Best home office crashPlan alternatives will be discussed in this article. What Exactly Happened to CrashPlan? The free CrashPlan for Home edition was withdrawn in the latter part of 2018. Permanently. That won’t surprise you if you used the service because they started sending reminders and giving plenty of warning more than a year in ahead.
All subscriptions were honoured by the corporation up until the expiration date, and users were given an additional 60 days to switch to another cloud provider. After the cutoff, those whose subscriptions were about to expire were automatically transferred to business accounts until the end of their plans.
Your plan probably expired in the most recent few months, thus the moment is now to figure out what to do next.
Is CrashPlan Facing Financial Failure?
No, CrashPlan will keep providing their corporate clients with services. The only ones who are left out are the home users. The business believed that because home users’ and enterprises’ needs for online backup were diverging, they couldn’t effectively cater to both. They made the decision to concentrate their efforts on consumers in the enterprise and small company sectors.
A business plan provides unlimited storage for a fixed monthly fee of $10 per machine (Windows, Mac, or Linux). That comes up to $120 annually times the quantity of PCs you need to back up.
Do I simply need to change to a business account?
That is undoubtedly a choice. You are free to do that if $10 a month sounds reasonable and you are satisfied with the company. But we believe that an alternative would be more beneficial for the majority of home office customers.
Top 7 Best Home office CrashPlan Alternatives in 2022
Top 7 Best Home office CrashPlan Alternatives in 2022 are explained here.
When backing up only one computer, Backblaze Unlimited Backup costs only $50 per year for unlimited storage. It’s the most affordable and user-friendly choice for backing up a single computer. The programme makes the majority of decisions for you intelligently after a fast initial setup. Continuous, automatic backups take place—”set it’s and forget.” This is another crashplan alternative.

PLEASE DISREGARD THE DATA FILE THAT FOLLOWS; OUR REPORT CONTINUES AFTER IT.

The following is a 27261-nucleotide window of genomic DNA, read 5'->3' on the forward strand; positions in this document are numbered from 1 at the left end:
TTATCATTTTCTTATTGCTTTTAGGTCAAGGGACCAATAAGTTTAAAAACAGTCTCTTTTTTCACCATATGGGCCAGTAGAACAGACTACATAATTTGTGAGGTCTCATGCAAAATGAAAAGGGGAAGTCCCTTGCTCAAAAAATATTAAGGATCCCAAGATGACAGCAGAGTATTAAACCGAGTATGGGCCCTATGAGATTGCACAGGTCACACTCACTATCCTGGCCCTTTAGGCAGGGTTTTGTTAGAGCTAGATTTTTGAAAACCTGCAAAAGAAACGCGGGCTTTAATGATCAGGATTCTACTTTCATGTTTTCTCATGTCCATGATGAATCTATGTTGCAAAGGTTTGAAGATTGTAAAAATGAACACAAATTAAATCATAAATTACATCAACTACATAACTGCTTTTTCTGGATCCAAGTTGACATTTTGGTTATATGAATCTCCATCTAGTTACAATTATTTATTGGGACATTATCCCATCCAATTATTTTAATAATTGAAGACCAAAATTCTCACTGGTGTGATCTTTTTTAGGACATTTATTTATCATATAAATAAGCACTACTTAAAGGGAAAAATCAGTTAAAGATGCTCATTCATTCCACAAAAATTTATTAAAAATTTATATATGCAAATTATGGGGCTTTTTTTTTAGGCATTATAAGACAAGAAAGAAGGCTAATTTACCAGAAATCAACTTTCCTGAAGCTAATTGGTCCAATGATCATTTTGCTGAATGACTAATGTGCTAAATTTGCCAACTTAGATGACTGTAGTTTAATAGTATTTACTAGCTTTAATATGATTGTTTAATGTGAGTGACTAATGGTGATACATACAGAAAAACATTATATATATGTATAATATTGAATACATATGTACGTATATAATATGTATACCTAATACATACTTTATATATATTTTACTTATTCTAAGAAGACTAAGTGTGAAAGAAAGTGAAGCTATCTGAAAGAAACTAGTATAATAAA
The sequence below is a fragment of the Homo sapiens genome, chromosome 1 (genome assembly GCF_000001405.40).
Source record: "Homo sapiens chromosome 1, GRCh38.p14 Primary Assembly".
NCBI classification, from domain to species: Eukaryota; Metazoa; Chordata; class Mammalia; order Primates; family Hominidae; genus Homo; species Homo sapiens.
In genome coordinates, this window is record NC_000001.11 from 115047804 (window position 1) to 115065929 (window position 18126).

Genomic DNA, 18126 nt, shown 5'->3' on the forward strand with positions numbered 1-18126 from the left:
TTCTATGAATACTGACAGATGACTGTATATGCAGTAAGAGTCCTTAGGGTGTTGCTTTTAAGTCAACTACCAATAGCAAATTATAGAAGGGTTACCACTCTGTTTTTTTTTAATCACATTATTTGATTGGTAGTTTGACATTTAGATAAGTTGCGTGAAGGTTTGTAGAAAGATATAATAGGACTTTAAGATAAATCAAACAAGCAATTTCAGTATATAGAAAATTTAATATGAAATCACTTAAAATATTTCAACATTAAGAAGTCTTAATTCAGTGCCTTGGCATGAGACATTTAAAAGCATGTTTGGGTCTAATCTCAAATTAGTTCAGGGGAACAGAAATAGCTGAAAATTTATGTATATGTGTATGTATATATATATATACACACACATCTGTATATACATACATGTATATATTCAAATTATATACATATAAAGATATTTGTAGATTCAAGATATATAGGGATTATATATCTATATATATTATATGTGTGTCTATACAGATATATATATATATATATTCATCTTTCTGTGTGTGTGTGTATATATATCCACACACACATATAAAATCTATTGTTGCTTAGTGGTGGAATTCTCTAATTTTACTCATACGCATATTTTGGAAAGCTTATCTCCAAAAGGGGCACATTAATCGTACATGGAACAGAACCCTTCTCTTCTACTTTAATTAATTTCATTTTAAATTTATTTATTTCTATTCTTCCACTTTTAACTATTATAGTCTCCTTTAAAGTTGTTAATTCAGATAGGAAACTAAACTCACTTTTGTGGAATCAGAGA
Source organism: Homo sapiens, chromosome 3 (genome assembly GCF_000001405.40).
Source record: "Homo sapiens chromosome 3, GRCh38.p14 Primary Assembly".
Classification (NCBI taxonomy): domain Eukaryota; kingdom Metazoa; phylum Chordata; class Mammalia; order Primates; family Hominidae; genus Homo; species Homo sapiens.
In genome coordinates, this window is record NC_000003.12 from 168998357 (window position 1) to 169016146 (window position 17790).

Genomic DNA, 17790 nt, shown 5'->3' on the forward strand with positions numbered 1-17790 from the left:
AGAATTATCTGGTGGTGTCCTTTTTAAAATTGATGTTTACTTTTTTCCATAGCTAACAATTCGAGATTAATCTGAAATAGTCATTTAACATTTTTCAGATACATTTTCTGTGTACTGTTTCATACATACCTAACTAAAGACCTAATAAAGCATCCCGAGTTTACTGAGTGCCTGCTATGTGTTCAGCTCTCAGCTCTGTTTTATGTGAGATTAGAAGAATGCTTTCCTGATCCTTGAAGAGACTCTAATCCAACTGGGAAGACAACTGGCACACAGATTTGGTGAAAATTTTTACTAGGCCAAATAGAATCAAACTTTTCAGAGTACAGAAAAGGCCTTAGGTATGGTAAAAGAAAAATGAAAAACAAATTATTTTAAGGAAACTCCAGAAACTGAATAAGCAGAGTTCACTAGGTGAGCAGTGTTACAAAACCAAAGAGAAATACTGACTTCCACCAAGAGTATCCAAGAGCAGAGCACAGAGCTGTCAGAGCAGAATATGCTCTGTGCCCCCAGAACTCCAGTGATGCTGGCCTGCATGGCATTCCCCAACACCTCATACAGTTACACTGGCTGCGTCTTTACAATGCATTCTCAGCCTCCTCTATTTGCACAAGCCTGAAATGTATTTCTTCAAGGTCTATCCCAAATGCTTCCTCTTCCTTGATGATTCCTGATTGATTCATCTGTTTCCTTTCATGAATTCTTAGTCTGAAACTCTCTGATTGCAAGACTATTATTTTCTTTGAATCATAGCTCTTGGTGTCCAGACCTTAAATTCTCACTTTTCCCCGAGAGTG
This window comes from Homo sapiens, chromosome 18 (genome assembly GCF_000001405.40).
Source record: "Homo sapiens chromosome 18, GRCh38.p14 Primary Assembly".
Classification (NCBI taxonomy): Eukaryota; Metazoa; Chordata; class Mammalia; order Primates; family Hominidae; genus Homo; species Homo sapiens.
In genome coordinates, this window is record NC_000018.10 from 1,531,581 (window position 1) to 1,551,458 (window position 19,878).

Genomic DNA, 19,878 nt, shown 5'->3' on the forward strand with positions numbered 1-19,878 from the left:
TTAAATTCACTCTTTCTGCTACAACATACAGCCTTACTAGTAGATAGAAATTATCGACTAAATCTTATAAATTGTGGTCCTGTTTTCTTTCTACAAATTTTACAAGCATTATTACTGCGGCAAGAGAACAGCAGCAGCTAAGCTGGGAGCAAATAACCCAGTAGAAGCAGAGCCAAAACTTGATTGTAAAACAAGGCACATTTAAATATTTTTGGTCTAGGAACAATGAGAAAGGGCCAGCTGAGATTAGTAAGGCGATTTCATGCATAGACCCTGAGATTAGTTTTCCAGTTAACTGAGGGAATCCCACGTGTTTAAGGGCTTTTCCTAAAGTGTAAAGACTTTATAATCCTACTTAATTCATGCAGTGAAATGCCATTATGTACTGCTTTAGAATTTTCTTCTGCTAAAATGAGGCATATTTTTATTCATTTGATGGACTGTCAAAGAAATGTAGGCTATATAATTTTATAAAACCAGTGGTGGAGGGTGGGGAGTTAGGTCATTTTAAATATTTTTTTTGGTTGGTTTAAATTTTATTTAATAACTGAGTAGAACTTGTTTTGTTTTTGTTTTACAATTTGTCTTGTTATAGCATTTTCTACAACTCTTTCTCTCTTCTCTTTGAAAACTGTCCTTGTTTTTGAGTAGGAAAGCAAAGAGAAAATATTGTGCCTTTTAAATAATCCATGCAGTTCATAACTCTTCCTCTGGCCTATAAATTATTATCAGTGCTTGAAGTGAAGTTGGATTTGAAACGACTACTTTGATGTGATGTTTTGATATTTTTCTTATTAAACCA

IDrive charges $52.12 a year to back up an unlimited number of Mac, PC, iOS, and Android devices. There is 2TB of storage available. The app requires a little bit more time to set up initially than Backblaze because it provides more customizable choices. Backups are continuous and automatic, just like Backblaze. For $74.62 per year, a 5TB plan is offered if you require extra storage.
Our complete IDrive review is available here.
For $129 per year, SpiderOak One Backup allows for unlimited device backups. There is 2TB of storage available. Although that might seem more expensive than CrashPlan, keep in mind that it includes numerous machines. It provides outstanding security and delivers end-to-end encryption even when restoring your data. For $320 a year, a 5TB package is offered if you require extra storage. This is another crashplan alternative.
When backing up a single machine, Carbonite Safe Basic costs $71.99/year for unlimited storage. The software can be customised more than Backblaze but not as much as iDrive. PC recommended; Mac version has considerable restrictions.
When backing up a single computer, LiveDrive Personal Backup costs about $78/year (5GBP/month) and offers unlimited storage. Sadly, no continuous or scheduled backups are available. This is another crashplan alternative.
An infinite number of PCs can be backed up with Acronis True Image for $99.99 per year. Storage space of 1TB is included. It provides complete end-to-end encryption, much like SpiderOak. Additionally, it has the ability to create local disc image backups and sync your data between PCs. For $159.96/year, a 5TB plan is offered if you require extra storage.
OpenDrive Personal Unlimited has unlimited capacity for one user and costs $99 per year. It is an all-in-one storage solution that supports Mac, Windows, iOS, and Android and provides file sharing and collaboration, notes, and tasks. But it lacks several of its rivals’ features, such as continuous backup and ease of use. This is another crashplan alternative.
So what do I do now?
Consider switching to a business subscription if you’re pleased with CrashPlan’s home backup service’s performance and usability. After all, you are already set up and accustomed with the software. However, $120 per year for each computer is more than you were previously paying as well as what the competition charges.
We advise you to change to a different option. That will require starting again with your data backups, but you’ll be helping a business that caters to home office customers’ requirements and saving money in the process. If you want to back up better than one device, we suggest iDrive rather than Backblaze if you only have one computer.
Before you decide, do you want further details? Check out our comprehensive list of the top cloud/online backup services.